Pit bull ban continues after ND town votes to keep 1987 ordinance in place

DEVILS LAKE, N.D. -- A decades-old pit bull ban in Devils Lake will continue, but one resident isn't giving up on efforts to overturn it. The Devils Lake Commission voted Monday, Nov. 21, against removing its ordinance that bans residents from ow...

File photo of a pit bull by Dave Wallis / Forum News Service

DEVILS LAKE, N.D. - A decades-old pit bull ban in Devils Lake will continue, but one resident isn't giving up on efforts to overturn it.

The Devils Lake Commission voted Monday, Nov. 21, against removing its ordinance that bans residents from owning pit bull breeds and mixes within city limits. The 3-2 vote came after commissioners said they received a lot of feedback on the matter, with a majority of residents telling city leaders they wanted the ban to stay, Mayor Dick Johnson said.

As the commission's president, Johnson, along with commissioners Craig Stromme and Dale Robbins, voted against repealing the ban. Commissioners Rick Morse and Ben Sander voted in favor of revoking the ban.

Commissioners decided to revisit the ordinance, which was first put in place in 1987, after Amanda McDonough told city leaders she wanted to adopt a pit bull but couldn't since she lives in Devils Lake. Those who possess pit bulls could face a $500 fine and up to 30 days in jail, according to city code.

Commissioners appeared open to discussing the ban's removal, with Johnson previously stating an ordinance that is "breed-specific is probably not good," and city code already covers dangerous animals.


"One of the arguments was, 'The ordinance has been there since 1987, and if it's not broke, why fix it?'" he said Tuesday. "The other school of thought is, 'Maybe it's time we update; it's old-fashioned, outdated ordinance.'"

Residents for and against the ban showed up at Monday's meeting, with both sides making their pitches. Some who opposed making pit bulls legal in Devils Lake worried owners wouldn't be responsible for their dogs if the commission voted down the nearly 30-year-old ordinance. Others said they felt threatened by pit bulls and they were afraid someone would get hurt if a pit bull got loose.

Commissioners were conflicted on how to vote, Johnson said, adding they expressed they understood both sides of the argument.

"It's a tough decision," he said. "They wanted to ensure the safety of the residents as they walk the streets ... but yet they can understand the concerns of those who wanted the ordinance changed and the ban lifted.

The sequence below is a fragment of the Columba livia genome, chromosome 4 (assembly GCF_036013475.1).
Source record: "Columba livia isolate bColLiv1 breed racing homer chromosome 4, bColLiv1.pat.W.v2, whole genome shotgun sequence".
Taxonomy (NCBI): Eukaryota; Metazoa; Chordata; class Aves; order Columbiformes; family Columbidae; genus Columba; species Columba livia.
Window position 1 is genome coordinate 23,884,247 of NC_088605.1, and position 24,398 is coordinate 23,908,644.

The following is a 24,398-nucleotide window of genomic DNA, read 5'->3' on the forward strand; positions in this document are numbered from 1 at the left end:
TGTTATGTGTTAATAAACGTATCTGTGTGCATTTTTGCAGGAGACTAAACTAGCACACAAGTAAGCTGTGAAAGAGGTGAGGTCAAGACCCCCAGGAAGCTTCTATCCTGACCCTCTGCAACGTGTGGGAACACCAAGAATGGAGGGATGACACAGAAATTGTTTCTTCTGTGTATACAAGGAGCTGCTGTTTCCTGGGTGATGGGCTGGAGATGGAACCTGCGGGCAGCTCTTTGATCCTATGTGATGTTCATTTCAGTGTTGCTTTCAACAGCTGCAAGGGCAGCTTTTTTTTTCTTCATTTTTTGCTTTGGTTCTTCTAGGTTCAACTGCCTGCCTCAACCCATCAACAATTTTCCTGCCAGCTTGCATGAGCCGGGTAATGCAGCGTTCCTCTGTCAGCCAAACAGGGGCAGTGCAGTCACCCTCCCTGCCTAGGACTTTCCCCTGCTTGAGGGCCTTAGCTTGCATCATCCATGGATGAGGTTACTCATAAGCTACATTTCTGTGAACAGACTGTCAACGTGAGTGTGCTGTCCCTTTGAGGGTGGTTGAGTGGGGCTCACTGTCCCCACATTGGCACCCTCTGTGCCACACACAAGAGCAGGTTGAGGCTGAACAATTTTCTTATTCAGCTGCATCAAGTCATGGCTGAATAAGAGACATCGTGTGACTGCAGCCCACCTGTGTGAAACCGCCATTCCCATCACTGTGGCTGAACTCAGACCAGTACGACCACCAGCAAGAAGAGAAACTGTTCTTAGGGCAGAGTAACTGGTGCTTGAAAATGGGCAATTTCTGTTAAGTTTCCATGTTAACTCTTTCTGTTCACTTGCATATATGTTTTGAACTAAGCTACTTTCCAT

"It wasn't easy, but at some point in time, you have to make a decision in what you feel is the best interest overall, and that's what we've done," he added.

Petition in the works

Opponents of pit bull bans have said any dog can attack a person and the disposition of a canine depends on how the owner trains and treats it. The commission received an informal Facebook poll that said nearly 200 people voted in opposition of the ban. Six voted in the poll to keep the ban.

Johnson questioned whether there was information on who signed the informal petition, pointing out anyone on Facebook-whether they are a local resident or out-of-state citizen-could have voted in favor of repealing the ban.


"With Facebook petitions, that's not really a scientific measure," he said. "At that time, they really didn't have that information available to us."

TJ Jerke, North Dakota director of the Humane Society of the United States, said it appeared there were more people at the meeting against the ban than for it. He said bans that target certain breeds are ineffective, give residents a false sense of security and are difficult to enforce.

"Everyone suffers," he said. "Dogs suffer who are the victims in these situations. Owners suffer who lose their family member, their four-legged family member, on an account of what they are perceived to look like."

Roughly a dozen communities in North Dakota have pit bull bans, he said, and cities in the state, including Bismarck and Dickinson, have revoked bans in the past decade. Some cities in North America have looked at passing pit bull bans-one of the most recent was Montreal, though a judge suspended that law indefinitely-but Jerke said he has not heard of any cities in North Dakota passing laws lately that would ban the breed.

"We know that these bans are a dying trend across the country. What happened in Bismarck and Dickinson is similar to what's been happening across the country," he said of cities repealing pit bull bans.

McDonough said she and others will ask the city attorney for input on how to initiate a petition to repeal the ban, adding she hopes pit bull proponents can address the commission again.

"With all of the local experts and even the North Dakota representative of the Humane Society of the United States, it's a shame the majority of the commission chose hysteria over science," she said in a message.

Johnson couldn't say if the commission would reconsider the ordinance if a petition were brought forward.


"We haven't talked about it, so I really couldn't answer that," he said. "I really don't know."

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